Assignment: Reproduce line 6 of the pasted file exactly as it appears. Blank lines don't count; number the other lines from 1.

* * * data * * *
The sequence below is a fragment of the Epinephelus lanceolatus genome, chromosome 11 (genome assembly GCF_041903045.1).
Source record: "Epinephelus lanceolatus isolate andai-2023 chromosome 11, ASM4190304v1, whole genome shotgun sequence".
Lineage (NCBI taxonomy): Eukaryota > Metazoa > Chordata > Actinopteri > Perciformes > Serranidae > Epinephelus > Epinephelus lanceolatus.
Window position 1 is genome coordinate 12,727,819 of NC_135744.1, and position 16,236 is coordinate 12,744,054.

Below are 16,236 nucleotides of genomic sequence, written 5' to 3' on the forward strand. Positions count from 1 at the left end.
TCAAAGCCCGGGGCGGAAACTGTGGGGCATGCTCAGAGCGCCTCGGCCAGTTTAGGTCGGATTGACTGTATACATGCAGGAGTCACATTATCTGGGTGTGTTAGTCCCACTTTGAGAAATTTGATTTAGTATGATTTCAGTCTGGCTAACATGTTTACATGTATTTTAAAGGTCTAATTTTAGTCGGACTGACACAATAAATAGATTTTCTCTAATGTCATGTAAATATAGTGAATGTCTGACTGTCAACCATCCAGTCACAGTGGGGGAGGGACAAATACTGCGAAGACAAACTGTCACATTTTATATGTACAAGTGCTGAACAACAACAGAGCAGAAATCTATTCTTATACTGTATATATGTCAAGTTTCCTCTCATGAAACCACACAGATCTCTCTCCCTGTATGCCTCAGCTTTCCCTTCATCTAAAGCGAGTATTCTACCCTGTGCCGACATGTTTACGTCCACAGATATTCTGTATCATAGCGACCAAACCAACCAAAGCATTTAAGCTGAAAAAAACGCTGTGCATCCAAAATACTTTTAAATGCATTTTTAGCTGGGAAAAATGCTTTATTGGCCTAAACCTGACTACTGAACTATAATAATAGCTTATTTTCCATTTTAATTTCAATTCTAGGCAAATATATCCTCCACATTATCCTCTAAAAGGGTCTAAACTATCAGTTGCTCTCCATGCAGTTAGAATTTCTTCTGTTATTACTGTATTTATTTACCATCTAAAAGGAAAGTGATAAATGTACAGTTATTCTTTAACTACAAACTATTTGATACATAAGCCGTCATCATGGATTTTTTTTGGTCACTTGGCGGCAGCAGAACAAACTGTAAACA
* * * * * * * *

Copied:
TCAAAGCCCGGGGCGGAAACTGTGGGGCATGCTCAGAGCGCCTCGGCCAGTTTAGGTCGGATTGACTGTATACATGCAGGAGTCACATTATCTGGGTGTGTTAGTCCCACTTTGAGAAATTTGATTTAGTATGATTTCAGTCTGGCTAACATGTTTACATGTATTTTAAAGGTCTAATTTTAGTCGGACTGACACAATAAATAGATTTTCTCTAATGTCATGTAAATATAGTGAATGTCTGACTGTCAACCATCCAGTCACAGTGGGGGAGGGACAAATACTGCGAAGACAAACTGTCACATTTTATATGTACAAGTGCTGAACAACAACAGAGCAGAAATCTATTCTTATACTGTATATATGTCAAGTTTCCTCTCATGAAACCACACAGATCTCTCTCCCTGTATGCCTCAGCTTTCCCTTCATCTAAAGCGAGTATTCTACCCTGTGCCGACATGTTTACGTCCACAGATATTCTGTATCATAGCGACCAAACCAACCAAAGCATTTAAGCTGAAAAAAACGCTGTGCATCCAAAATACTTTTAAATGCATTTTTAGCTGGGAAAAATGCTTTATTGGCCTAAACCTGACTACTGAACTATAATAATAGCTTATTTTCCATTTTAATTTCAATTCTAGGCAAATATATCCTCCACATTATCCTCTAAAAGGGTCTAAACTATCAGTTGCTCTCCATGCAGTTAGAATTTCTTCTGTTATTACTGTATTTATTTACCATCTAAAAGGAAAGTGATAAATGTACAGTTATTCTTTAACTACAAACTATTTGATACATAAGCCGTCATCATGGATTTTTTTTGGTCACTTGGCGGCAGCAGAACAAACTGTAAACA